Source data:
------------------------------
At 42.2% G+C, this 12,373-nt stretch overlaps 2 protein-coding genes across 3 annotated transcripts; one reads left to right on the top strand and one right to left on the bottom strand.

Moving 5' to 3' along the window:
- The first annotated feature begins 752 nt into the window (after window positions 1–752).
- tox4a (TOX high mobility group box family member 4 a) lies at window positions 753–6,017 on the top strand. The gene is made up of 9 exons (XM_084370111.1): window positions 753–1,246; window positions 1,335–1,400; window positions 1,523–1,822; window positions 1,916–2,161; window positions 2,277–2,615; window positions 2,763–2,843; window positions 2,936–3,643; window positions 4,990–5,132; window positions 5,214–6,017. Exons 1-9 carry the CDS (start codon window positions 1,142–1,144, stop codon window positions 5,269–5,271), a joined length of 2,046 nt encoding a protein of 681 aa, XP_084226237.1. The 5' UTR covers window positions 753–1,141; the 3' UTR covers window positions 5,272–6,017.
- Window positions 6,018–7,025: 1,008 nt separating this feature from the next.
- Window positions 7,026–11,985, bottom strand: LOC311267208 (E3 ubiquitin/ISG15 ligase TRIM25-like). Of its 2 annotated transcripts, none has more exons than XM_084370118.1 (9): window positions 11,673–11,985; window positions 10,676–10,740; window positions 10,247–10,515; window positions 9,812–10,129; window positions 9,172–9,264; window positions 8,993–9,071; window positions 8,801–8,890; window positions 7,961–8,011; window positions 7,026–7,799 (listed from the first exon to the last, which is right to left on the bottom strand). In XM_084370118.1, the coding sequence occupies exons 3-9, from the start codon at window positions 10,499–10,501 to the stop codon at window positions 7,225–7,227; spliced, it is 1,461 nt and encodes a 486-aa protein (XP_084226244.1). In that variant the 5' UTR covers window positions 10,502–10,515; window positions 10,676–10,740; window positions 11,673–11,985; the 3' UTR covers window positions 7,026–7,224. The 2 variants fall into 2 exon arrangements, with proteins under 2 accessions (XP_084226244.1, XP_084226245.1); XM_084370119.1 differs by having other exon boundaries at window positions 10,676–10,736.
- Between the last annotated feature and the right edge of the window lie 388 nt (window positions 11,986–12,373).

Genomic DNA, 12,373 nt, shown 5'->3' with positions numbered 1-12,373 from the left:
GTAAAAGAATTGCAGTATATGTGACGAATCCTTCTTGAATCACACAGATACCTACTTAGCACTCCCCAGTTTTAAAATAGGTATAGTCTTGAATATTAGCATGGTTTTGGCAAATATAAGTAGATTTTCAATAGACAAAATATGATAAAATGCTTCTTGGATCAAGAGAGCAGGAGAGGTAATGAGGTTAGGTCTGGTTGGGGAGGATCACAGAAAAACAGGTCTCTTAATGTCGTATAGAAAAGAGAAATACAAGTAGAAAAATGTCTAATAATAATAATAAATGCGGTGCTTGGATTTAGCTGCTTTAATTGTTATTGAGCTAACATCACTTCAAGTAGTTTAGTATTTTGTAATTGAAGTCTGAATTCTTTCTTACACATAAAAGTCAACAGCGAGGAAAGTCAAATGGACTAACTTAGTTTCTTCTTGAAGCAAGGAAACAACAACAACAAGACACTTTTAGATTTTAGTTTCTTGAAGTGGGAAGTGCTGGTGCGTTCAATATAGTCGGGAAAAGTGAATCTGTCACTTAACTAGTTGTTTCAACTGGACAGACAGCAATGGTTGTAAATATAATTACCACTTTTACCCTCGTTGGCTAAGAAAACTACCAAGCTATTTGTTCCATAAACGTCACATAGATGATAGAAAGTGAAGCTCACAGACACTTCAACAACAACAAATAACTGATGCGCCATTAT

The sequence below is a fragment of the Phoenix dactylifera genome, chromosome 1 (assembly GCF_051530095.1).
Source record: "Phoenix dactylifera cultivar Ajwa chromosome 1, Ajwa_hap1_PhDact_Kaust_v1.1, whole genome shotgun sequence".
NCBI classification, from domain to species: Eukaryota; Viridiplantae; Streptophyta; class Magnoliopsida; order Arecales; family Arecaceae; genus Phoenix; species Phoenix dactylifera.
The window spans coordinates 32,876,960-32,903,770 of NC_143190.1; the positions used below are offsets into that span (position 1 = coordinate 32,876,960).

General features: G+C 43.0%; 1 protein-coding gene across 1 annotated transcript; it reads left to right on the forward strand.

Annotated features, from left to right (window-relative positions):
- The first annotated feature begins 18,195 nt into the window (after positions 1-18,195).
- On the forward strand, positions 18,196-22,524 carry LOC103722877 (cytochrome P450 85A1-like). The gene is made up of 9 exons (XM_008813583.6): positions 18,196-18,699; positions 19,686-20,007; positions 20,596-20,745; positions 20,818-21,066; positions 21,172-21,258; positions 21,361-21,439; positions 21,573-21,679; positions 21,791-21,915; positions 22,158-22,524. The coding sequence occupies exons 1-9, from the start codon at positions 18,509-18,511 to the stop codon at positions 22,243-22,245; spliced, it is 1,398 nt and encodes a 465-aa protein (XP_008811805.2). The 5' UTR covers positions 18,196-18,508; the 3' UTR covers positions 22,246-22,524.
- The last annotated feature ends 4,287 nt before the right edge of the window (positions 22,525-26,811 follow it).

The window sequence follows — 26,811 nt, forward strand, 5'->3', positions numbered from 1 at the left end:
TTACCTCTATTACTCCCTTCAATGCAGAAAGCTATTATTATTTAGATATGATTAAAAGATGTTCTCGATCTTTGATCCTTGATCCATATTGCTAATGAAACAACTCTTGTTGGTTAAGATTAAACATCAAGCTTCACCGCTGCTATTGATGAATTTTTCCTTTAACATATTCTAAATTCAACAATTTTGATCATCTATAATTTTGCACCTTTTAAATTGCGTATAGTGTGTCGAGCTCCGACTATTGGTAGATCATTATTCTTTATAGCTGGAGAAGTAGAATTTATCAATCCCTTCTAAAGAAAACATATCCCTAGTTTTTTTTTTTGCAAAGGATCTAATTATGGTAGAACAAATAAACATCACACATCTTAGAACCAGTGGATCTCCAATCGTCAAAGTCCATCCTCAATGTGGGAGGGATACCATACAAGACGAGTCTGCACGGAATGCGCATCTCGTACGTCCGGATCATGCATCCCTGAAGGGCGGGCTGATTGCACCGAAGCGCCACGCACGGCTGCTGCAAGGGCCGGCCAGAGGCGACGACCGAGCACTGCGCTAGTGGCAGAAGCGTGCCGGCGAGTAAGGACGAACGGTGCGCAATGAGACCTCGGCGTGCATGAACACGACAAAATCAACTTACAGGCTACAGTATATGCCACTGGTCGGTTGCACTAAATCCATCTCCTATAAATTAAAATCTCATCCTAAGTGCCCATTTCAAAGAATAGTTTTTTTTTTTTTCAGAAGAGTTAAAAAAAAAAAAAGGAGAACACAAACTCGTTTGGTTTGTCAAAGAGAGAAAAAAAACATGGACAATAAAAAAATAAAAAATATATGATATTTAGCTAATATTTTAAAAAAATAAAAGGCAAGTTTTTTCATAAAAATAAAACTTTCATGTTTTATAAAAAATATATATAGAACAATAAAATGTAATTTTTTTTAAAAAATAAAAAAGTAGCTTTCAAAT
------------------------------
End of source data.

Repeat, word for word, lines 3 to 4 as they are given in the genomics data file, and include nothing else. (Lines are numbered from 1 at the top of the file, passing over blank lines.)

- The first annotated feature begins 752 nt into the window (after window positions 1–752).
- tox4a (TOX high mobility group box family member 4 a) lies at window positions 753–6,017 on the top strand. The gene is made up of 9 exons (XM_084370111.1): window positions 753–1,246; window positions 1,335–1,400; window positions 1,523–1,822; window positions 1,916–2,161; window positions 2,277–2,615; window positions 2,763–2,843; window positions 2,936–3,643; window positions 4,990–5,132; window positions 5,214–6,017. Exons 1-9 carry the CDS (start codon window positions 1,142–1,144, stop codon window positions 5,269–5,271), a joined length of 2,046 nt encoding a protein of 681 aa, XP_084226237.1. The 5' UTR covers window positions 753–1,141; the 3' UTR covers window positions 5,272–6,017.